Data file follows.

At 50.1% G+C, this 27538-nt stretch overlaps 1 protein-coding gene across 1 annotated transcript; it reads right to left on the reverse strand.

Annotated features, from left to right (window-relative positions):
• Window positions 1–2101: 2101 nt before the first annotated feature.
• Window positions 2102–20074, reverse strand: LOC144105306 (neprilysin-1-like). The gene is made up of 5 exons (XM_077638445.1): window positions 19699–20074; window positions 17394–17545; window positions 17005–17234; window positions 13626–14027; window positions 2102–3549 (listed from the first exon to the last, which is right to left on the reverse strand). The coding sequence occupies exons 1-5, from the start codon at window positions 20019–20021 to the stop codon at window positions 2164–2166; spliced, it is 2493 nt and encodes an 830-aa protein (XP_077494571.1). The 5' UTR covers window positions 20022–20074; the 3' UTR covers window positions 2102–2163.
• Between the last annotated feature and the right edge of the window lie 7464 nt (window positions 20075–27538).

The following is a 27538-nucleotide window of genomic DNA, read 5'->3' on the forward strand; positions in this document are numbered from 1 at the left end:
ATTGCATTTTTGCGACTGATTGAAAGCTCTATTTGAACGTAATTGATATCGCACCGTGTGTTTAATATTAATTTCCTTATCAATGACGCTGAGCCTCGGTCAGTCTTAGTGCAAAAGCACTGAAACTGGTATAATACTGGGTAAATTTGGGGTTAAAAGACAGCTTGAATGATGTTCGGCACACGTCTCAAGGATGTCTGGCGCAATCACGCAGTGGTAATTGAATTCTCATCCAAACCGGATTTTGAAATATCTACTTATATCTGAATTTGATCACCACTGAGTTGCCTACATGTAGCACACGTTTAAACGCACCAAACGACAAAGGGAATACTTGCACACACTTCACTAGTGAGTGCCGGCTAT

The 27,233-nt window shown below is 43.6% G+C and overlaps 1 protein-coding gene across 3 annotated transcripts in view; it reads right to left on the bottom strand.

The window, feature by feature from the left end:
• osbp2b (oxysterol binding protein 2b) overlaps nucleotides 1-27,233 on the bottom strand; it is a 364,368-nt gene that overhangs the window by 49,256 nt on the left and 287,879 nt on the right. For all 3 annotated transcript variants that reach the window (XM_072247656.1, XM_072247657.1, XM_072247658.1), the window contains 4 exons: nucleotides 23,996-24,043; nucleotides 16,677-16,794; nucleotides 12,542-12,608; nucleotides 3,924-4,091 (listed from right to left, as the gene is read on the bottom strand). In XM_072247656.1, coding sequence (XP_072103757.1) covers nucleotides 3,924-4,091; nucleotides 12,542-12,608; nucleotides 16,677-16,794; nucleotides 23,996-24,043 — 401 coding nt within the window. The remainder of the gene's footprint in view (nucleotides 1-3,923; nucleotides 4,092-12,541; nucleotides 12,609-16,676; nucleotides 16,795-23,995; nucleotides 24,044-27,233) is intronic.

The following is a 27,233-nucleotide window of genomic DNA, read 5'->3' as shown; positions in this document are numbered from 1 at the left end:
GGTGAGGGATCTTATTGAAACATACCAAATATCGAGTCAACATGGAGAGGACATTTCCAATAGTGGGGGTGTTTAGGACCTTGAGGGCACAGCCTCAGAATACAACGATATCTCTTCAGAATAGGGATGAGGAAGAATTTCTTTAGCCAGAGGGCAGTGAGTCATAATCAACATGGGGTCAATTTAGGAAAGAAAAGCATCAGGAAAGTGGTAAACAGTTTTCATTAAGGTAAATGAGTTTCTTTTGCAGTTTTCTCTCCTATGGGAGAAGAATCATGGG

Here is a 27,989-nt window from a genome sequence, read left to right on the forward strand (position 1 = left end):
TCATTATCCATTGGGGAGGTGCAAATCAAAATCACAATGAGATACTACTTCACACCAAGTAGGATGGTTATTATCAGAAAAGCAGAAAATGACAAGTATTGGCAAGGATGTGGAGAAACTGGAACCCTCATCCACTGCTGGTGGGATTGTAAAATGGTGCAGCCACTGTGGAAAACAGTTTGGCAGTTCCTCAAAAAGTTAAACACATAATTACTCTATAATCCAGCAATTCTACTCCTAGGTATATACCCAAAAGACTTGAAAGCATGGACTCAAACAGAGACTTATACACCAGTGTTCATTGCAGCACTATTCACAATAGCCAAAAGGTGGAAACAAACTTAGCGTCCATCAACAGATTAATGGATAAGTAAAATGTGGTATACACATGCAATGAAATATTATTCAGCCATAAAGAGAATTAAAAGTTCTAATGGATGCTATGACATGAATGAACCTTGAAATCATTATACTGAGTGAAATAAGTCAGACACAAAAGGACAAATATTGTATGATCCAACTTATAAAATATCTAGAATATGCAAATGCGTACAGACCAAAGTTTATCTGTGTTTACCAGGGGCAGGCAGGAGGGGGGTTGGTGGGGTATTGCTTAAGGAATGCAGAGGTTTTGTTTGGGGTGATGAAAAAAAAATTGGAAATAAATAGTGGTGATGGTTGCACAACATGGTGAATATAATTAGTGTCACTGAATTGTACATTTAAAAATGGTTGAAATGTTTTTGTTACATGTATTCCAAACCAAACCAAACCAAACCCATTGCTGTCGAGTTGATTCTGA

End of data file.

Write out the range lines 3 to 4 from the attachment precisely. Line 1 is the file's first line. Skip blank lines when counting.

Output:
• Window positions 1–2101: 2101 nt before the first annotated feature.
• Window positions 2102–20074, reverse strand: LOC144105306 (neprilysin-1-like). The gene is made up of 5 exons (XM_077638445.1): window positions 19699–20074; window positions 17394–17545; window positions 17005–17234; window positions 13626–14027; window positions 2102–3549 (listed from the first exon to the last, which is right to left on the reverse strand). The coding sequence occupies exons 1-5, from the start codon at window positions 20019–20021 to the stop codon at window positions 2164–2166; spliced, it is 2493 nt and encodes an 830-aa protein (XP_077494571.1). The 5' UTR covers window positions 20022–20074; the 3' UTR covers window positions 2102–2163.